“So this is Harvard?” asked a 10-year-old girl as we walked down Massachusetts Avenue. It had barely been 10 minutes since we’d left her affordable housing complex. “I’ve never been there. I thought it was like, miles away or something.”

It took a while, but finally it clicked: This girl had lived within a mile of Harvard for years, but had no idea she could walk there. But what would make a young girl who has Harvard nearly at her fingertips feel that it is so far out of reach? What can we do to make it more accessible to people right outside our doorstep and to people even farther away?

What brought the little girl and I together could be a window into Harvard for many: mentoring. Mentoring is so integral to and pervasive within the fabric of the University community that I have sought to make it a central part of my life.

It’s easy to get caught in the “Harvard Bubble,” the sheltered world in which we forget that there are significant things happening elsewhere. Between the 21,000 students and 2,100 faculty across 12 Schools, groundbreaking achievements are being made every day. As a freshman, I was thus surprised by just how small the radius was within which I needed to search to find individuals who remain unaffected by what happens here. I grew more and more interested in sharing what I learned at Harvard each day with others, hopefully to augment their lives. I have also been lucky enough to have mentored amazing youth, who have taught me unexpected things and helped me pop out of the “Bubble.”

In my first semester at Harvard, I worked with several other students to create a chapter of the national DREAM Program here. It was my first foray into working with youth, and I was excited to give Cambridge kids a taste of the campus that was so close to their homes. The program was fulfilling, but most emphasized community building and personal development. I wanted my role as a mentor to take a more academic direction. As a result, the next year I worked as a mentor for Crimson Summer Academy (CSA), a Harvard organization that invites high-potential, low-income students from Boston’s public high schools to spend three summers in a rigorous college-preparatory program on campus.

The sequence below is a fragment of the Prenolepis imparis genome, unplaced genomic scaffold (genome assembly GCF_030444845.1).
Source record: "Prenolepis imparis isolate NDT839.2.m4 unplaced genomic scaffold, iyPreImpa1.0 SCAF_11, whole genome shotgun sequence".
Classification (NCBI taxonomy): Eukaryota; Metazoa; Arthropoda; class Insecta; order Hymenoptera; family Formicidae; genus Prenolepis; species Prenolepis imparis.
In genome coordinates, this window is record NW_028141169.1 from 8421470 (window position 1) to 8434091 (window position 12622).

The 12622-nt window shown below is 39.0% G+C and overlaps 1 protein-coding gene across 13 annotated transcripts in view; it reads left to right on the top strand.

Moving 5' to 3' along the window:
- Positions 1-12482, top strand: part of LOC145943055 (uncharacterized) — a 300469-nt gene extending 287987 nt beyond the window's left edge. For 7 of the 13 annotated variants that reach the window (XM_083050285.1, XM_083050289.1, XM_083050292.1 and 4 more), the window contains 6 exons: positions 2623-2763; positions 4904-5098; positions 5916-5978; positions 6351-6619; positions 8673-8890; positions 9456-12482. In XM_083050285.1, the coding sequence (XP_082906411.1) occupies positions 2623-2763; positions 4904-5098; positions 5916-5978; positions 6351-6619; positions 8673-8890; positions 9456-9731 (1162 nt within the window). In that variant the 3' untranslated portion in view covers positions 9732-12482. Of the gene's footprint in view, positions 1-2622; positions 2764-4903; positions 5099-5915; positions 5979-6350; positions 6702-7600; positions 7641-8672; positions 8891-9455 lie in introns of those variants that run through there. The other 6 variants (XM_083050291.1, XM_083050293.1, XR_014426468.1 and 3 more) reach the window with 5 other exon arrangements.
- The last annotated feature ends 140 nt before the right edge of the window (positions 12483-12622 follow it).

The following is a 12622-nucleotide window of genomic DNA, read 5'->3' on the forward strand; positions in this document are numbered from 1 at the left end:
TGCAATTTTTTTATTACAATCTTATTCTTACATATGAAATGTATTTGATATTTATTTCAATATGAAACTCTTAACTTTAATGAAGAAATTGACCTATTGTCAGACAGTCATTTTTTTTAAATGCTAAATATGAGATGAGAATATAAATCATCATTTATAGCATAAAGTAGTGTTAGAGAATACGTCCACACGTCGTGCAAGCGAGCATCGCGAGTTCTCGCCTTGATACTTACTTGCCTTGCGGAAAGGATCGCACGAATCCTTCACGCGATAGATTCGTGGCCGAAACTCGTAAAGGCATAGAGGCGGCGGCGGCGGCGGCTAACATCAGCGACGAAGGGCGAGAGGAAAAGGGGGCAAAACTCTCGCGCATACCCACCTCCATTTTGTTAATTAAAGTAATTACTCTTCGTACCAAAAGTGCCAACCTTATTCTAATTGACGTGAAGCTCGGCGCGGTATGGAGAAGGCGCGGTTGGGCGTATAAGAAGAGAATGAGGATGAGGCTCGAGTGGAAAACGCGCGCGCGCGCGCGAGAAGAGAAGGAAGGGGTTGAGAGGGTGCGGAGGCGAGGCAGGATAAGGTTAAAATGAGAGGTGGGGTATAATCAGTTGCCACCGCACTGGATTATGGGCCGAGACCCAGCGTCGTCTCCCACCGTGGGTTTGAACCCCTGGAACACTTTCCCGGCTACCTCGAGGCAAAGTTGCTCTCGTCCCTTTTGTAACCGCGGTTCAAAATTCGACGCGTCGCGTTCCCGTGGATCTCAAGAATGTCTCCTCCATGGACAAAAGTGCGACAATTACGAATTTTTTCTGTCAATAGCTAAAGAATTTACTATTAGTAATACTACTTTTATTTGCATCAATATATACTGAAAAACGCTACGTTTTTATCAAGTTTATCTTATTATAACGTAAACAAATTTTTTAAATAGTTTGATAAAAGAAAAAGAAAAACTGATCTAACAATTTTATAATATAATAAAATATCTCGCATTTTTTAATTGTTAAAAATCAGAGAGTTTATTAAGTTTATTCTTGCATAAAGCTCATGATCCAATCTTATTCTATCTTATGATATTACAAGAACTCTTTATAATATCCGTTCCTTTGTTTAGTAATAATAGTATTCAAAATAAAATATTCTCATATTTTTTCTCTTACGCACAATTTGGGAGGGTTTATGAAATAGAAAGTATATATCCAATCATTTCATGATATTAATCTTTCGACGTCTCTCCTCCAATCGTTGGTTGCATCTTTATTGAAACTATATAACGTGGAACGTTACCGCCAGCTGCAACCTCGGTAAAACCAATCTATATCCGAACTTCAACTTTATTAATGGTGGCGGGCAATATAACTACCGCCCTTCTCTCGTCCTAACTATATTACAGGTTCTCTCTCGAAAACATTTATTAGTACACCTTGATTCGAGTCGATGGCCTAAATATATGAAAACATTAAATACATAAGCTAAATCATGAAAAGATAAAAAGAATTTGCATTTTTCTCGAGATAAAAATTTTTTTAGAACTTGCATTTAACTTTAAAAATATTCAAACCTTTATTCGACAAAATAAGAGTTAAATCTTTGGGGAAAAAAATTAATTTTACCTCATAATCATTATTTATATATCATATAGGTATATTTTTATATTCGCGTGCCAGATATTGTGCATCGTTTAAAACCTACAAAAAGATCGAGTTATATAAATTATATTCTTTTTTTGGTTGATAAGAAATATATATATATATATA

The mentor role was dynamic: We assisted the teachers in class, tutored the students, helped with homework, and kept order in the dorms at night. Most importantly, we built relationships with the students, and often discussed our Harvard experience with them. The “scholars,” as we called them, were curious about everything from our social lives to what classes we planned to take to the kinds of activities we did on campus. I remember sitting on the steps of Weld Hall with one boy, a rising junior at the time, as he excitedly asked me questions about Harvard for 45 minutes. While they were interested in my life here, I was constantly learning about their experiences growing up in Boston, and the challenges that they faced at home, in their neighborhoods, and at school as they attempted to achieve their academic and professional goals.

I felt a sense of responsibility to these students. As mentors we could inspire them to aspire to lofty academic goals, but we’d do them a disservice if we didn’t couple that inspiration with the academic and social support they needed to succeed. In CSA we achieved this multifaceted purpose; nearly all the program’s seniors went on to great colleges and universities, and one whom I got to know during my summer with CSA is now a freshman at Harvard.